“The droughts in Mississippi, Alabama, and Georgia in particular, have destroyed and decimated a lot of small farms and a lot of agriculture,” Franks said. “In Mississippi, when I was visiting, I had a farmer tell me that he has been scared to plant his winter crops because he doesn’t see a point in losing all of his money and resources.”
Though Southern wildfires are not as large as the ones that have leveled many forests in the West, they are serious nonetheless. Amy Adams, deputy and programs director for the Southeast Climate and Energy Network, said that a fire she witnessed in North Carolina formed underground, making it extremely difficult to put out. Southern fires also produce debilitating levels of air pollution, she noted, preventing farmers and those with respiratory sensitivity from going outside and requiring people to wear their N95 masks.
The network and its partner organizations are using the power of community to prepare for the next wave of climate disasters.
“Relationships are our currency in the South,” Adams said, highlighting that the creation of these climate networks has allowed a wide variety of organizations to support each other through shows of solidarity and policy advocacy, direct financial support in the face of disaster, and creation of training programs to pass on knowledge learned during disaster recovery.
For instance, the Mississippi Rising Coalition is a facilitator for the Mississippi People’s Movement, formerly Mississippi for a Green New Deal, a Gulf South for a Green New Deal subgroup. This coalition has allowed Campbell to support as well as learn from the direct action and research efforts of smaller groups.
At the Mississippi People’s Movement, “Our priorities are advancing access to clean water, advancing local food systems, stopping the petrochemical build-out in Mississippi, stopping false climate solutions in Mississippi, and advancing access to safe, sustainable, and affordable housing,” Campbell said.
Another local organization, the Mississippi chapter of American Descendents of Slavery, has also been working through the Mississippi People’s Movement and the People’s Response Network in Chicago to develop a heat map of the region as a form of rapid response to extreme heat.
“When we do see natural disasters, tornadoes, hurricanes, and extreme heat, the fatalities that we’re seeing are coming after the disasters. We’re trying to get better research,” said Leo Carney with American Descendants of Slavery. He noted that heat-related deaths are often underreported and improperly recorded as something else, so the group hopes the heat maps can help identify priority areas while encouraging municipalities to build more cooling stations and address some heat disparities across Mississippi that are exacerbated by poverty.
Funding remains a major issue. Many communities have only just started to create climate disaster relief funds and mutual aid networks in the last couple of years. An even greater number of organizations have trouble getting federal disaster relief because in poorer Southern communities where water, housing, and disaster-resilient infrastructure is often already underinvested, damages are less likely to meet financial thresholds for federal relief, leaving municipalities to fend for themselves.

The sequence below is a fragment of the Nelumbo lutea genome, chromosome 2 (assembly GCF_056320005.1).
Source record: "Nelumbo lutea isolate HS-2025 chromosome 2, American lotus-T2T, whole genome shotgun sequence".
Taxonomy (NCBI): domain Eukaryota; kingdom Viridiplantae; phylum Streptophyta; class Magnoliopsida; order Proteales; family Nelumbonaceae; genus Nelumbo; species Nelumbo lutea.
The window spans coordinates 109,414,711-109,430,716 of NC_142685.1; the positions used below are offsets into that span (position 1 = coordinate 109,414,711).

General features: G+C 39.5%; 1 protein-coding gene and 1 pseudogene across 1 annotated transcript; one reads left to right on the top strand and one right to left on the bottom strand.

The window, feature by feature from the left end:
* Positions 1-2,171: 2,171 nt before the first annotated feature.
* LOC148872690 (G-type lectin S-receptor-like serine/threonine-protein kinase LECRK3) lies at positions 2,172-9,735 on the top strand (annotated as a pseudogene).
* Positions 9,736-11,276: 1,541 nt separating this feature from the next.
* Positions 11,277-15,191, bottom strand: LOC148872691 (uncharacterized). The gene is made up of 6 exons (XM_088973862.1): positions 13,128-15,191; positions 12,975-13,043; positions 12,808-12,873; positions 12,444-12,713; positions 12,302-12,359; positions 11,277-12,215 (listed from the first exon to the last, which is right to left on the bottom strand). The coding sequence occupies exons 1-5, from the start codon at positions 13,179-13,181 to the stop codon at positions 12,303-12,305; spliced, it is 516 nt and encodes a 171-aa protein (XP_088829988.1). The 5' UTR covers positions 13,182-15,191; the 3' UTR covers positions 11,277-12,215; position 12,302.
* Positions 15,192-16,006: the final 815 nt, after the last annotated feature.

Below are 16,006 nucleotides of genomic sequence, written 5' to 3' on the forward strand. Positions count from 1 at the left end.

“I think the philanthropic community and nonprofit communities have been eyeballing this and recognizing [climate disasters] as a need. It’s just been a matter of the need outpacing the resources. And so even nonprofits and networks have been struggling to make funds available,” Adams explained.
Even as the Inflation Reduction Act has made unprecedented federal funding available along with the Bipartisan Infrastructure Bill and the Environmental Protection Agency, many communities are still waiting to get their share.
“The money hasn’t flowed out yet,” Adams said. “We’re all sort of on the brink of this promise of money, and I think there is some apprehension given the history of federal agencies about whether this is actually going to get to the right people this time.”
These programs are more critical than ever. The year 2023 was the hottest on record worldwide, and the United States experienced the most billion-dollar climate disasters since 1980, according to NOAA. A new climate vulnerability map from the Environmental Defense Fund and Texas A&M University forecast that the South will see the brunt of future U.S. climate impacts.
“Communities are not really prepared right now,” Campbell said. “It’s going to take a whole statewide community caring for each other, planning together, strategizing together, fundraising together, and sharing resources in order for us to do what needs to be done.”
Whether in Mississippi or other Southern states, these climate resiliency hubs across the region are determined to do more collaborative fundraising and capacity-building to help communities respond to the climate crisis.
“I think what you’re seeing throughout the South is that folks aren’t waiting for government. Everyday citizens and grassroots leaders are stepping into positions of leadership and advocacy for their communities. Folks are doing it them-damn-selves,” Adams said.
Learn more and get involved
The organizations featured in this piece as well as many others in the South are gearing up for yet another year of extreme weather, extreme heat, and extreme climate impacts. Many communities are still recovering from 2023’s season of unnatural disasters; others are attempting to implement projects and infrastructure that will take years to execute.